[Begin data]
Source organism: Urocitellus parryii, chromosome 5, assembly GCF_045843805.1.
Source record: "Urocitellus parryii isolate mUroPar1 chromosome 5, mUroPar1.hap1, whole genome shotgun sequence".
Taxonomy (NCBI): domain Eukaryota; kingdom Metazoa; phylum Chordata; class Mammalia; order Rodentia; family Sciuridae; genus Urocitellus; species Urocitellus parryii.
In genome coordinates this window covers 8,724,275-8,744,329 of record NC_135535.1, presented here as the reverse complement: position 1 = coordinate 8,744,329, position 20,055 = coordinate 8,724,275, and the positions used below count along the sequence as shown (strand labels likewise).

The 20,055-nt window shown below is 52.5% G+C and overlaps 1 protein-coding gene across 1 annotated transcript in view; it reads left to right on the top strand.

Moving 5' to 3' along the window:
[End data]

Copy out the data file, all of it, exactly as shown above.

Source organism: Urocitellus parryii, chromosome 5, assembly GCF_045843805.1.
Source record: "Urocitellus parryii isolate mUroPar1 chromosome 5, mUroPar1.hap1, whole genome shotgun sequence".
Taxonomy (NCBI): domain Eukaryota; kingdom Metazoa; phylum Chordata; class Mammalia; order Rodentia; family Sciuridae; genus Urocitellus; species Urocitellus parryii.
In genome coordinates this window covers 8,724,275-8,744,329 of record NC_135535.1, presented here as the reverse complement: position 1 = coordinate 8,744,329, position 20,055 = coordinate 8,724,275, and the positions used below count along the sequence as shown (strand labels likewise).

The 20,055-nt window shown below is 52.5% G+C and overlaps 1 protein-coding gene across 1 annotated transcript in view; it reads left to right on the top strand.

Moving 5' to 3' along the window: